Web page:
2

I'm not sure why, but I'm experiencing strange behaviour in my struct when constructing it.

Here's the code of the struct I'm constructing. This code is part of a "Step" class, which I use to represent a "Step" of a character in my game (my game is grid-based). direction and length are the only 2 fields in the struct, and they're readonly, making the struct immutable (I hope)

public Step(Direction d, int l)
{
    direction = d;
    if(l < 0) l = 0;
    length = l;
}

public Step(float horizontal, float vertical, int l) : this(getDirectionFromInputAxes(horizontal, vertical), l){
}

public static Direction getDirectionFromInputAxes(float horizontal, float vertical)
{
    int x = 0, y = 0;

    if(horizontal < -0.5f){
        x += -1;
    }else if(horizontal > 0.5f){
        x += 1;
    }
    if(vertical > 0.5f){
        y += -1;
    }else if(vertical < -0.5f){
        y += 1;
    }

    switch(x){
    case -1:
        switch(y){
        case -1:
            return Direction.Northwest;
        case 0:
            return Direction.West;
        case 1:
            return Direction.Southwest;
        }
        break;
    case 0:
        switch(y){
        case -1:
            return Direction.North;
        case 0:
            return Direction.None;
        case 1:
            return Direction.South;
        }
        break;
    case 1:
        switch(y){
        case -1:
            return Direction.Northeast;
        case 0:
            return Direction.East;
        case 1:
            return Direction.Southeast;
        }
        break;
    }

    // Should never happen
    return Direction.None;
}

Basically, I made a second constructor that takes floats (for convenience), and then the idea is that a Direction is created from the floats using a static function, and the class is then initialized with the main constructor.

I've been having some issues in my code. While debugging, I've noticed that the direction field in Step was for some reason "unloaded" when trying to read its value in Monodevelop. After putting some breakpoints in the constructor and the getDirectionFromInputAxes() function, I noticed that the static function is entered from the second constructor, but as soon as I step, the function is exited and it seems to jump to the main constructor, as if the function has returned. In the main constructor, d is undefined, but l is defined. This results in a Step object with no defined direction, but a defined length, which causes other problems in the code

I'm not sure why this is happening. My theory is that it's wrong to call a static function from a constructor. But why would that be the case? Perhaps I'm using enums incorrectly?

(any constructive comments on my style would be appreciated)

EDIT: Fixed a mistake. Step is actually a struct, not a class. Although I've tried changing it to a class and the problem still occurs.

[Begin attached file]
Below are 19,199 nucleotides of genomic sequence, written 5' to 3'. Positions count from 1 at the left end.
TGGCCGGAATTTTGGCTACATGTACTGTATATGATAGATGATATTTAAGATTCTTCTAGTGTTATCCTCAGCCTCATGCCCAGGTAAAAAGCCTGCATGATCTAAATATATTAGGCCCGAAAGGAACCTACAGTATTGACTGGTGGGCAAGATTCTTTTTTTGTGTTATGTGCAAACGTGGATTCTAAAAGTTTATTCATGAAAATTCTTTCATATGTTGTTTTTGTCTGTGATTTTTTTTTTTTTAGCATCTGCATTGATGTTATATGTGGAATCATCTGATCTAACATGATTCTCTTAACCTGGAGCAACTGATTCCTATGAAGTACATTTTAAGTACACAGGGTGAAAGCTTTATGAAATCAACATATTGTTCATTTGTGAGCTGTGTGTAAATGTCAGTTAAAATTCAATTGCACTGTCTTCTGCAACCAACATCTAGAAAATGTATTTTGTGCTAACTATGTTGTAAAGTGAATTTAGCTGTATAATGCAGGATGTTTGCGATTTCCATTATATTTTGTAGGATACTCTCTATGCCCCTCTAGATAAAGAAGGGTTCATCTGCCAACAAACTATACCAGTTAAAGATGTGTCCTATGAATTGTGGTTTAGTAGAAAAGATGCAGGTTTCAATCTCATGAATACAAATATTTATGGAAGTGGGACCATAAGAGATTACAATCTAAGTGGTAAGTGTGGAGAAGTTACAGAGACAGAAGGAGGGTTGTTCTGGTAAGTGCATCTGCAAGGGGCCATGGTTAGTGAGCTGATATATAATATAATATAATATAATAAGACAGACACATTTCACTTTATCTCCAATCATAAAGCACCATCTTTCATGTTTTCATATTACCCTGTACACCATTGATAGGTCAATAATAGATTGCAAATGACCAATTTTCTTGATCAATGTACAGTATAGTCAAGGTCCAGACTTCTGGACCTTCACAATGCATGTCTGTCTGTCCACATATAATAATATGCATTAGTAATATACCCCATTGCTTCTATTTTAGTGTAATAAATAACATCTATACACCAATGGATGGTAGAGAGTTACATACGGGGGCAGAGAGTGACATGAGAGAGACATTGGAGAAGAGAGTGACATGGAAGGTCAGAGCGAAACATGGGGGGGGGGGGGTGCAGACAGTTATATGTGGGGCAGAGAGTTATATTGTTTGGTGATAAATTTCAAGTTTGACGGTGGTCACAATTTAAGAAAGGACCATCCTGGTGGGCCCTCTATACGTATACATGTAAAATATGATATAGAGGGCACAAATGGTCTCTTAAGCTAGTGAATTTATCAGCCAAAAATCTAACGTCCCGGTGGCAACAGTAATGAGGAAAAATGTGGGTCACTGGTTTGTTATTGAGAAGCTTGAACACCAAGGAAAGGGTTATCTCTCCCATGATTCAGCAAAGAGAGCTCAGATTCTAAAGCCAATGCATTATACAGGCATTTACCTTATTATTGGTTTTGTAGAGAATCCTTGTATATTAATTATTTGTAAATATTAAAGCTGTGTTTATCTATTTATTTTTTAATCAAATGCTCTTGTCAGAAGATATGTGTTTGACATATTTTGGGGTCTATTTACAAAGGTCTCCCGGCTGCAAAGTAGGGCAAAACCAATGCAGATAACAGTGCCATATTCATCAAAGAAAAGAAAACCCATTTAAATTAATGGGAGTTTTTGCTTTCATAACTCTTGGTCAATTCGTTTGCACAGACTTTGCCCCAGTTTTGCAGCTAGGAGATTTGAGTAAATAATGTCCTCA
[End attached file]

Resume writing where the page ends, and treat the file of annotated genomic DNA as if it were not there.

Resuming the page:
EDIT2: The code that throws the NullReferenceException is the second line of the following:

Step step = new Step(Input.GetAxis("Horizontal"), Input.GetAxis("Vertical"), 1);
if((step.direction == Step.Direction.None && step.length == 0) || 
   (!FieldData.player.isValidStep(step))
  ){
    // We can't take this step. Ignore.
    break;
}

This code is located in another class. I'm guessing that the NullReferenceException occurs because step.direction is undefined inside the if statement, at least from what I can see in the debugger. step however is clearly a valid reference.

  • 2
    Do you mean Unity3d game engine? It is a different tag. – Max Yankov May 20 '14 at 9:49
  • 1
    Also, is it a MonoBehaviour subclass? You shouldn't use constructors with them because of Unity3d limitations. – Max Yankov May 20 '14 at 9:53
  • 1
    Try syncing your Monodevelop project. If Monodevelop falls out of sync, then its debug step-through will NOT make any sense. To do that, go Assets-> Sync Monodevelop Project in Unity. – Nick Udell May 20 '14 at 10:00
  • 1
    NullReferenceException means that the problem lies somewhere else. Not in the code that you have shown (because both enums and structs are not nullable) – Sergey Krusch May 20 '14 at 16:04
  • 1
    Well, I would say that either FieldData or player is null. – Sergey Krusch May 26 '14 at 3:55
1

Unity halts code and returns from the current function when an exception occurs, instead of crashing fully. They do this so they can log the error and not just close Unity every time. This behaviour is not limited to constructors or static methods, and can be a common cause of confusion for inexperienced (and even experienced) Unity programmers.

When this happens you should look for causes of the given exception in your code. There will be hints in the console output. In your case it was a NullReferenceException, which is caused by trying to access a field, property or method of a null value. In your case (From the comments), it was caused by player being null.

MonoDevelop loads and unloads variable data as they go in and out of scope. Unfortunately, this feature does not play well with Unity at all, and often it will unload variables that are most definitely in scope. This is a problem with MonoDevelop itself, and from this question on Unity Answers it seems like it's not an easy fix.

  • This explains a lot of the strange behaviour I was facing while debugging, so I'm marking this an answer. As for variable data being loaded and unloaded, I guess I'm going to have to make do with that. I kinda experienced similar debugging scenarios when debugging optimized C code – 9a3eedi Jun 2 '14 at 3:00

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